sensibilities beyond science and Growing the future
I’m in between two conferences, one last week in Aberdeen in Anthropology, the next one next week in Durham organized by the Ecclesiology and Ethnography network. And ‘ethnography’ is the common denominator, or the bridging word that allows for conversations between anthropology and theology to pick up a notch.
There was a vibrant atmosphere last week at the Scottish Rural College in Aberdeen. Feeling as if walking into a big farm, participants found behind some huge blue doors an old lecture hall hidden, with seats of cast iron and red velvet cushioning telling of former glory. In front a sturdy wooden table and chairs, backed on one side by an old piano, on the other side a small tractor. Coffee and tea breaks were next door (through a yellow door as huge as the entrance door) in a smaller hall in between instruments and ploughs. Not the very well provided fancy conference hall that creates an atmosphere of expertise and importance, that makes you feel that proper suit and dress are required. Not the hall sealed off properly from the outside world as if to keep it from disturbing the important, weighty sharing around of the latest data and theories. Instead, it was an agricultural place a bit outside the city, a place good to talk about being human and human becoming, about going beyond the culture/nature divide, about human-animal relations, about sensibilities beyond science and about growing the future.
‘Beyond Perception’ refers to Tim Ingold’s 2000 book The Perception of the Environment, and to the path breaking work done within the Anthropology department in the 15 years since and picked up by so many others in all corners of the world. The range of topics was breathtaking: biology, mathematics, architecture, archaeology, environmental issues, craftsmanship and practices, dance and drawing, education and theology. In one plenary session, ‘Sensibilities beyond Science’, Tim Ingold’s article ‘Dreaming of Dragons’ was picked up, a must read for theologians who reflect on the relation between theology and anthropology or on the relation between religion and science. The session indicated an opening of space for conversation between anthropology, anthropology of religion, anthropology of Islam, the booming anthropology of Christianity on the one hand and Islamic and Christian traditions and theology on the other hand, thus going beyond Joel Robbins’ understanding of the relation as one of awkwardness and mutual mockery and as one of competition in the attempt to be the resources for renewal and transformation in our world (Robbins 2006, 2013, see also Simon Coleman’s ‘Anthropological Apologetics’ 2010). One of the most interesting ideas in Ingold's text is the exchange of the religion versus science debate as grounded in a disconnection of knowing and being with the question "whether our ways of knowing and imagining are enshrined within an existential commitment to the world in which we find ourselves" or not, thus opposing religion, as recognizing these commitments as well as the relation between knowing and being, to negligence, an attitude of using or owning the world without properly listening to it and without recognizing one's owings, one's debts (Ingold 2013:746).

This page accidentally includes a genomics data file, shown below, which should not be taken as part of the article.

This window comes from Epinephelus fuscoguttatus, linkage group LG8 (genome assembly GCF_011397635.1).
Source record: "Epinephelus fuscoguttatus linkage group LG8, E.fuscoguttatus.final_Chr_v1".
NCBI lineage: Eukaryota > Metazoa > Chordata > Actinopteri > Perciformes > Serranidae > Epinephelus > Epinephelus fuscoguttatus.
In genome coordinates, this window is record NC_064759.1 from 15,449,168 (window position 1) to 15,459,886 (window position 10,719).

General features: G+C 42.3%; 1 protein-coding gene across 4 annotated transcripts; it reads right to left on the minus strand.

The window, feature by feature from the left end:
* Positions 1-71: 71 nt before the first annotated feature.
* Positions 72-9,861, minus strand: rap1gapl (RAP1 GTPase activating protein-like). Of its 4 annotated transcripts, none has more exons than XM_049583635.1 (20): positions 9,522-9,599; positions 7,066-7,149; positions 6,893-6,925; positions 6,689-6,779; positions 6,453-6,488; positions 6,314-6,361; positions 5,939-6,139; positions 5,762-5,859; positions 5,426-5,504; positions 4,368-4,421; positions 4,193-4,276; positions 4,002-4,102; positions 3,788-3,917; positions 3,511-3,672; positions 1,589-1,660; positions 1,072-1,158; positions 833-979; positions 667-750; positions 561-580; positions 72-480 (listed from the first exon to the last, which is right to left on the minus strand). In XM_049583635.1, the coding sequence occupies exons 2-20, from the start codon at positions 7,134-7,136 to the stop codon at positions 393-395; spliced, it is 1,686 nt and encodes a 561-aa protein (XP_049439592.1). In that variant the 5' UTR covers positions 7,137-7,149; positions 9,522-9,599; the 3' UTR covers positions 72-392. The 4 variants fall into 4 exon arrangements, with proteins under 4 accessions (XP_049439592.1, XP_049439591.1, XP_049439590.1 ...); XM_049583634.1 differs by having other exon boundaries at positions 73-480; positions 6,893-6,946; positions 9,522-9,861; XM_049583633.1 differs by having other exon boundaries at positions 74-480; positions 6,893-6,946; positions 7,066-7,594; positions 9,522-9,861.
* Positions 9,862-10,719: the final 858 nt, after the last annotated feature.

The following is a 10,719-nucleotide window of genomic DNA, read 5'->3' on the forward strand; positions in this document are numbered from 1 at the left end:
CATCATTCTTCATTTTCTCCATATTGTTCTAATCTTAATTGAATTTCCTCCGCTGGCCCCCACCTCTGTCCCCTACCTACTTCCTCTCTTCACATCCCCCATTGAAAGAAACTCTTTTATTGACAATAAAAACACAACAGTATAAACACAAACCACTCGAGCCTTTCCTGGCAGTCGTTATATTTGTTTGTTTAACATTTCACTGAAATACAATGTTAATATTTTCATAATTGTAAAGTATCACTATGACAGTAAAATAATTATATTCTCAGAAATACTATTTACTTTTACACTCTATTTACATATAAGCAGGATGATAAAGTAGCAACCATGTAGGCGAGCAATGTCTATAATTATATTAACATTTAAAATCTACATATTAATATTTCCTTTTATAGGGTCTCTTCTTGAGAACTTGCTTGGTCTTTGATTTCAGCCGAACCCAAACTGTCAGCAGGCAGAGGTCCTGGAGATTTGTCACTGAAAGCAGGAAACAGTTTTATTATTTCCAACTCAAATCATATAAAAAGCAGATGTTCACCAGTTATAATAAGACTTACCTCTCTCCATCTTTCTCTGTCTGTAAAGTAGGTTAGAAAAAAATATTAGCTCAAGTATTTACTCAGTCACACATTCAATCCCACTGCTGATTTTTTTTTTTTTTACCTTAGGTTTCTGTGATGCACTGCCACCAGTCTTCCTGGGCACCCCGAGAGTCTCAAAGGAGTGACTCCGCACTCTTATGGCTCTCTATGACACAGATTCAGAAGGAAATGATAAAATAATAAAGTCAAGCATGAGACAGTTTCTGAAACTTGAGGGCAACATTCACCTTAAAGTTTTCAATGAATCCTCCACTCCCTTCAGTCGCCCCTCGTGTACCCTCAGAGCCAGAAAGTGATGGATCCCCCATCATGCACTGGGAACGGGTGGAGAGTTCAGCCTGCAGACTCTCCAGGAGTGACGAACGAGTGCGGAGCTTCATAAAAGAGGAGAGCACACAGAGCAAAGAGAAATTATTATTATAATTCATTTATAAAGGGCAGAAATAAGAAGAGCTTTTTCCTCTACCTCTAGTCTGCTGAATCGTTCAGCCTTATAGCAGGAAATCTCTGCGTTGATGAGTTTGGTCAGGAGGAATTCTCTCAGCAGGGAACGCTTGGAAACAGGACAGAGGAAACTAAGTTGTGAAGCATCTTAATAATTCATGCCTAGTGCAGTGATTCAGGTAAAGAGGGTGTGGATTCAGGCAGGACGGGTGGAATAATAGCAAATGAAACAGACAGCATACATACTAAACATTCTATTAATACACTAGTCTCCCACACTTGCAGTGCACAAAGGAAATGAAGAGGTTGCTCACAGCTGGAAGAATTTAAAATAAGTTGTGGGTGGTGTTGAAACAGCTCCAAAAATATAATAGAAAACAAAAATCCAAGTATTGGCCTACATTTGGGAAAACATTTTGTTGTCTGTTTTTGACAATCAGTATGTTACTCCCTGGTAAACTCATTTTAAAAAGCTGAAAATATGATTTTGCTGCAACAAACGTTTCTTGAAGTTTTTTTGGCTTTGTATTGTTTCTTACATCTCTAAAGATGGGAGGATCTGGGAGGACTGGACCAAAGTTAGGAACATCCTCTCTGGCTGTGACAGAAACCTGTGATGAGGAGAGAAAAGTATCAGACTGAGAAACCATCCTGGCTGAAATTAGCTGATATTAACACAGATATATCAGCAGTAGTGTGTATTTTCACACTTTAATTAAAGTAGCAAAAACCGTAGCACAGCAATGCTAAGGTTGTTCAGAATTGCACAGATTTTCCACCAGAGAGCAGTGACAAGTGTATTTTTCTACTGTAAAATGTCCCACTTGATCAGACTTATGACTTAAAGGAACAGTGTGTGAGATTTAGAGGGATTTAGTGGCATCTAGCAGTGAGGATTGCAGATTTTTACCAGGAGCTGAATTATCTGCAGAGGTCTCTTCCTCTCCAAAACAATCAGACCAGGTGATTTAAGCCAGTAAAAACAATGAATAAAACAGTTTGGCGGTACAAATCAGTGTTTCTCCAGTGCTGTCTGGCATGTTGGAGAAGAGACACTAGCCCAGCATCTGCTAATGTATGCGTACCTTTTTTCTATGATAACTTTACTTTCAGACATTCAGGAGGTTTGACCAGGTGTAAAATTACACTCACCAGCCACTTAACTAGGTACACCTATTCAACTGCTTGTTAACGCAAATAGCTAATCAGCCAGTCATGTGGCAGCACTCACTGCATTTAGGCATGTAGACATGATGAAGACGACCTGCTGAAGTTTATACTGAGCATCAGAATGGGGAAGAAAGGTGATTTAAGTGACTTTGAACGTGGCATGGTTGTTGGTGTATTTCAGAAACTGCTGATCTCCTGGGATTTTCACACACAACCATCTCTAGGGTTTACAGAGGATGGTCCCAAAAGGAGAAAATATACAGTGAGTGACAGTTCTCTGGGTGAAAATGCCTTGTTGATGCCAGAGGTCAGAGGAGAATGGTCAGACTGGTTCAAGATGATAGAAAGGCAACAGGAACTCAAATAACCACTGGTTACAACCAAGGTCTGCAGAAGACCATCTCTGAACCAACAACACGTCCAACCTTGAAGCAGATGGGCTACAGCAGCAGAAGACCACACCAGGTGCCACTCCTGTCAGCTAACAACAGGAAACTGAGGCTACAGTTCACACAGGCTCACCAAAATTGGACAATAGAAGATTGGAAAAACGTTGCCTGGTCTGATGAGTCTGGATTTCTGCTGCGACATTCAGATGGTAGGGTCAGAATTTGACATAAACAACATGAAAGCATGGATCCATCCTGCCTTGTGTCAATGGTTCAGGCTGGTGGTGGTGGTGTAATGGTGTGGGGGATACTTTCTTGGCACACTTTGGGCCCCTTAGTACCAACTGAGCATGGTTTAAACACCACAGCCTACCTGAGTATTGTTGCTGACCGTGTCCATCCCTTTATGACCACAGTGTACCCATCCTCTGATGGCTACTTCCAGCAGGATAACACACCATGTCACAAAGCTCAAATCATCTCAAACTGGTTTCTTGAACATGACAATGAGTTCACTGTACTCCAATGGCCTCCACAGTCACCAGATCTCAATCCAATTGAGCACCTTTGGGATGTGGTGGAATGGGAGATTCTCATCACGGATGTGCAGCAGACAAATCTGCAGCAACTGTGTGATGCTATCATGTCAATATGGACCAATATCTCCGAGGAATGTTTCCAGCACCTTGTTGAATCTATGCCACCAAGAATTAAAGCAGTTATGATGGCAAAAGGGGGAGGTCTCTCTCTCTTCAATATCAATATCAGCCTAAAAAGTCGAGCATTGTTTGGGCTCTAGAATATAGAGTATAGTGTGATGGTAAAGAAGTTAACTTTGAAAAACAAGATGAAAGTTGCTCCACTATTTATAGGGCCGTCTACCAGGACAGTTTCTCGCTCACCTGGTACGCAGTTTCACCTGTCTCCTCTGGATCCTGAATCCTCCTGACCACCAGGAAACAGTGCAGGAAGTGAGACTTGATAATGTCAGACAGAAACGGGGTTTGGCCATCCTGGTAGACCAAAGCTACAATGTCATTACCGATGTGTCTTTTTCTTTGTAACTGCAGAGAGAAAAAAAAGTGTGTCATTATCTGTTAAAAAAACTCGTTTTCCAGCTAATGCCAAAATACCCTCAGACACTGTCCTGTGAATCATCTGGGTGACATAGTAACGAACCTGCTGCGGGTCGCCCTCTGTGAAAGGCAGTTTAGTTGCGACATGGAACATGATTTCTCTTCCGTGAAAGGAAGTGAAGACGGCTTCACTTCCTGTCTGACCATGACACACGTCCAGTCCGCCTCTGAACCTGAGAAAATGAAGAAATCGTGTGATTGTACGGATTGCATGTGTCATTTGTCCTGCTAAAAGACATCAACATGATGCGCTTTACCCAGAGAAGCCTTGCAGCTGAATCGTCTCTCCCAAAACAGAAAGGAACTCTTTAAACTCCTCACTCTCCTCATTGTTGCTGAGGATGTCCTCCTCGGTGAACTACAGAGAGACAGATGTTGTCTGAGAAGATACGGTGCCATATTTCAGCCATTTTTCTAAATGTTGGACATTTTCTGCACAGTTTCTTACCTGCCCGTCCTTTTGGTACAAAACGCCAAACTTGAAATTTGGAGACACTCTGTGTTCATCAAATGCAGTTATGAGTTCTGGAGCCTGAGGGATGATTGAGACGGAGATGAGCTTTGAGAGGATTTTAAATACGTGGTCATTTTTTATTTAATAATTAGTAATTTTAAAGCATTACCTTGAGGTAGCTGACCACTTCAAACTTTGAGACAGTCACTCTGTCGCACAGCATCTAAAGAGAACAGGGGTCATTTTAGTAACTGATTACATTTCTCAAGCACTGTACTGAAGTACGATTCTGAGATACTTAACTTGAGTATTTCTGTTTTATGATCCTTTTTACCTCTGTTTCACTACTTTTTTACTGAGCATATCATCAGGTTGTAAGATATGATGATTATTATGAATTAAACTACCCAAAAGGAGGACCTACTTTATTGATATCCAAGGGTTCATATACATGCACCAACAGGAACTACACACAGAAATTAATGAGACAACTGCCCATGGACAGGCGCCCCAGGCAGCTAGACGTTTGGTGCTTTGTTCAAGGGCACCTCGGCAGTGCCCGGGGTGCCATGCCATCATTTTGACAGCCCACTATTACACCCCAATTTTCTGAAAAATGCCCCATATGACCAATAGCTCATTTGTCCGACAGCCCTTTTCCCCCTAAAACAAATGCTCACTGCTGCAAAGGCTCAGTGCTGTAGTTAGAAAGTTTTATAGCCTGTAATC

There was a kind of urgency in the air, as well as a feeling of experimenting, of the incipient, even though the event celebrated the past 15 years of anthropology in Aberdeen. A concern that surfaced again and again was the need for anthropology to engage and find ways to have its voice heard in the important discussions of our times, in the conversations about our world’s future. It is these same concerns, or at least strong overlapping concerns, that I feel are present as well in the ‘theology and ethnography’ discussions. In both fields work can be found that, inspired by the form of otherness that nourishes the discipline, is quite critical of the current lopsided ways in which being human and human becoming are often framed and of the just as lopsided ways in which knowledge, learning and research and their relation to the world's future are understood both by university and government.
On the grid/off the grid